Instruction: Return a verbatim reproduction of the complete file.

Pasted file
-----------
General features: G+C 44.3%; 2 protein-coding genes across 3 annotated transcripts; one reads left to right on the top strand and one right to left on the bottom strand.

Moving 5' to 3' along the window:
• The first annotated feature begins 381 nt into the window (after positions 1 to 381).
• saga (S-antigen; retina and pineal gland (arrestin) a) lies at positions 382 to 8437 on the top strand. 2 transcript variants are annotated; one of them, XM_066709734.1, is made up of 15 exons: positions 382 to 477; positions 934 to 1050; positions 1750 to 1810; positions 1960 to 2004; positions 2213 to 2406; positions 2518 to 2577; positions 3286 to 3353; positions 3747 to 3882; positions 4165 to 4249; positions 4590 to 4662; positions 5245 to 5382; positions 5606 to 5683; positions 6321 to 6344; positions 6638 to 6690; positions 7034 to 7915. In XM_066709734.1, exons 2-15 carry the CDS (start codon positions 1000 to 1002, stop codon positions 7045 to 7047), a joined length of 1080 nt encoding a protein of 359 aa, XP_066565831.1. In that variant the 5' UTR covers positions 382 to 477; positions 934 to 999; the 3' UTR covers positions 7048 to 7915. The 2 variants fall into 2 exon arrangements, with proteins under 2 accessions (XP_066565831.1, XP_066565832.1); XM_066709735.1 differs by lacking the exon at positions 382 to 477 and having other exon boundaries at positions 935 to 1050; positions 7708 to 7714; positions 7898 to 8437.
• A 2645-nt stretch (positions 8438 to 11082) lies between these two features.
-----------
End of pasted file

General features: G+C 44.3%; 2 protein-coding genes across 3 annotated transcripts; one reads left to right on the top strand and one right to left on the bottom strand.

Moving 5' to 3' along the window:
• The first annotated feature begins 381 nt into the window (after positions 1 to 381).
• saga (S-antigen; retina and pineal gland (arrestin) a) lies at positions 382 to 8437 on the top strand. 2 transcript variants are annotated; one of them, XM_066709734.1, is made up of 15 exons: positions 382 to 477; positions 934 to 1050; positions 1750 to 1810; positions 1960 to 2004; positions 2213 to 2406; positions 2518 to 2577; positions 3286 to 3353; positions 3747 to 3882; positions 4165 to 4249; positions 4590 to 4662; positions 5245 to 5382; positions 5606 to 5683; positions 6321 to 6344; positions 6638 to 6690; positions 7034 to 7915. In XM_066709734.1, exons 2-15 carry the CDS (start codon positions 1000 to 1002, stop codon positions 7045 to 7047), a joined length of 1080 nt encoding a protein of 359 aa, XP_066565831.1. In that variant the 5' UTR covers positions 382 to 477; positions 934 to 999; the 3' UTR covers positions 7048 to 7915. The 2 variants fall into 2 exon arrangements, with proteins under 2 accessions (XP_066565831.1, XP_066565832.1); XM_066709735.1 differs by lacking the exon at positions 382 to 477 and having other exon boundaries at positions 935 to 1050; positions 7708 to 7714; positions 7898 to 8437.
• A 2645-nt stretch (positions 8438 to 11082) lies between these two features.